The press denied readers the facts over Leveson

Was ours "a free and open marketplace of information"? Not even close, says Martin Moore of the Media Standards Trust.

And though all the winds of doctrine were let loose to play upon the earth, so Truth be in the field, we do injuriously, by licensing and prohibiting, to misdoubt her strength. Let her and falsehood grapple; who ever knew Truth put to the worse in a free and open encounter? (John Milton, Areopagitica).

Milton’s words in Areopagitica still have a wonderful power and resonance. Who, in a vibrant democracy, could object to truth and falsehood grappling with one another in a marketplace of diverse information and opinions?

When it came to reporting and comment on the Leveson Inquiry in the press, was there a marketplace of diverse information and opinions? Was it a fair and open encounter? Our analysis, the first of the whole Inquiry, shows that – with notable exceptions – it was not.
We have just finished analysing news coverage of the Leveson Inquiry from 14 July 2011, the day after it was announced, until 28 November 2012, the day before the report was published. In this period the national press published over 2,000 articles about the Inquiry. Dr Gordon Neil Ramsay, research fellow at the Media Standards Trust, has reviewed and assessed every article with help from LSE Masters students (for those who want to see the raw data and methodology, they are available below).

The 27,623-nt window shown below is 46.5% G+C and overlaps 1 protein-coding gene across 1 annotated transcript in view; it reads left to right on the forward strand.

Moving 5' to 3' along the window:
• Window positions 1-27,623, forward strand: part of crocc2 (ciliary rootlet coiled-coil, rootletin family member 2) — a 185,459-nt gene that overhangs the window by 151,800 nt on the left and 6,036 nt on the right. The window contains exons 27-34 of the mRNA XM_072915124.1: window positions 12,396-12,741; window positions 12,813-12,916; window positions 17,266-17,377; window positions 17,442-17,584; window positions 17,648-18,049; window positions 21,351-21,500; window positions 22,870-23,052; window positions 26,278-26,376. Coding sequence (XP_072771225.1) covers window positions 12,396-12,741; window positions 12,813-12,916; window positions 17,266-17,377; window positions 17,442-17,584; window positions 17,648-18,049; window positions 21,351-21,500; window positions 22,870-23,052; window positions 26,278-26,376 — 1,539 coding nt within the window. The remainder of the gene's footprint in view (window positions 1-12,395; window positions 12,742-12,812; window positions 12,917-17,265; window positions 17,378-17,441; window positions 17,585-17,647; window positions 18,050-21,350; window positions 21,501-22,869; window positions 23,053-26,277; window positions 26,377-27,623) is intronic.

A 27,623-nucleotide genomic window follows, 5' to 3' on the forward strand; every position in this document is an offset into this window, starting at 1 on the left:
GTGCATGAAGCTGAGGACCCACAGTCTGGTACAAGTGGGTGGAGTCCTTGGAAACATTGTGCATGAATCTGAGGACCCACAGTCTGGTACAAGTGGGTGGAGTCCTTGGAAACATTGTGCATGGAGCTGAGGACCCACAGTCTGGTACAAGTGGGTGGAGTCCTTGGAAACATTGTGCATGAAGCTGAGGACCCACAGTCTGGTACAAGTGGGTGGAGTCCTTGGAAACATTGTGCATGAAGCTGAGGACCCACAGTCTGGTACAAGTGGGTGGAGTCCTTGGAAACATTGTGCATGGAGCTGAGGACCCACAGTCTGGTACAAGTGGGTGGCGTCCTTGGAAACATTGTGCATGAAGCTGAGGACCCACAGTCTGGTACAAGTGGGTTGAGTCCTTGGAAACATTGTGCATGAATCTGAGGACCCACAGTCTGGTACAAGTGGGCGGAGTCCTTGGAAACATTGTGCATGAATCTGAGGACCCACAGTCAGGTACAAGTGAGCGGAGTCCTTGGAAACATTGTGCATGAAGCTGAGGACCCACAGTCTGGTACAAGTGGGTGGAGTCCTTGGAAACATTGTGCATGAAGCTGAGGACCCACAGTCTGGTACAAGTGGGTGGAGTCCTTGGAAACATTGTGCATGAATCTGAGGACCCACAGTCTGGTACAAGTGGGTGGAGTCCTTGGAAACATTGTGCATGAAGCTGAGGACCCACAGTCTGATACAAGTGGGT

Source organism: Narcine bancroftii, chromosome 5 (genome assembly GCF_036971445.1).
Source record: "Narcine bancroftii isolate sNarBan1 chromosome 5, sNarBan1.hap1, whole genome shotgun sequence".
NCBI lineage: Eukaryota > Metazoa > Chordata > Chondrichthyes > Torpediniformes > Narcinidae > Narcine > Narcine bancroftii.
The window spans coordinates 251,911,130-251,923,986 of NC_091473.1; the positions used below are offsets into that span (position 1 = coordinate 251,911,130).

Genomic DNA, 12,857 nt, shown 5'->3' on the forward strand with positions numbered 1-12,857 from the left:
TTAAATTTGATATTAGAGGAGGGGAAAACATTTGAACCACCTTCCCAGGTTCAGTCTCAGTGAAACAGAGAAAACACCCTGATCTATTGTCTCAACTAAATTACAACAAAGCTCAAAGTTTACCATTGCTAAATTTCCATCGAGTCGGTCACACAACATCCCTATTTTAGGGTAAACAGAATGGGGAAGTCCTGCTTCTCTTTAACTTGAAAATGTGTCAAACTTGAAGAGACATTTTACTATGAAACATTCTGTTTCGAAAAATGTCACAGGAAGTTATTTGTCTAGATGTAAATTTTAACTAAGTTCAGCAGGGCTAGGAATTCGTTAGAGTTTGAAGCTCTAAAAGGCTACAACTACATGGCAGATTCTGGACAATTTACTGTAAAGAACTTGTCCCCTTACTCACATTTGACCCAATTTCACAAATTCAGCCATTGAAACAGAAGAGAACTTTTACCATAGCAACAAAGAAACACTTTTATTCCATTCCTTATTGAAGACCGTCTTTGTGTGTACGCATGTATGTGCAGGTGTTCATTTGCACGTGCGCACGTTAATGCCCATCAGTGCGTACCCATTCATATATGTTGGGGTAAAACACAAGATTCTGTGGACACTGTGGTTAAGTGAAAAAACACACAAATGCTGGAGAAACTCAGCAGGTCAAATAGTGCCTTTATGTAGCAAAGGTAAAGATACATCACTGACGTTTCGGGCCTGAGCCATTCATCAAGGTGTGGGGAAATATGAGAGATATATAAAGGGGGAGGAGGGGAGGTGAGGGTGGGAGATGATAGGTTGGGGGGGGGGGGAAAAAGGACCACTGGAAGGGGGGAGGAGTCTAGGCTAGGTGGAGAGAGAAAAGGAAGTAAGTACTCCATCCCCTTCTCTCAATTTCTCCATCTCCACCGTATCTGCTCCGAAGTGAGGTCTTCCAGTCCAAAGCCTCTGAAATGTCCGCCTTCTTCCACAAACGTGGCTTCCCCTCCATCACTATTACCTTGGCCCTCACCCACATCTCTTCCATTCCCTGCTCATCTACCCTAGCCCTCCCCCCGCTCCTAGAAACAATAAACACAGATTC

Three things jump out from the analysis. First, that the decision by the Inquiry to live stream its hearings, and put as much information as it could on the web, was enormously important. It led to a considerable volume of reporting of the testimony – reporting that could be measured against footage of the testimony itself. From this we can see that while witnesses were giving oral evidence to the Inquiry, whether it reflected positively or negatively on the press, it was generally reported relatively fairly and neutrally.

This neutrality and balance plummeted as soon as the oral hearings finished. The level of neutrality – in reporting and comment – fell from 89 per cent while the Inquiry was live streamed to 37 per cent after the live streaming ended.

The second thing that jumps out is the general negative framing of the Inquiry, particularly as time wore on. Bear in mind that this analysis is of coverage before the Leveson report was published. Prior to publication the judge was very careful not to give any indication at to what he would recommend. Despite this, of the four to five hundred articles in this period that expressed a view, over three quarters were negative.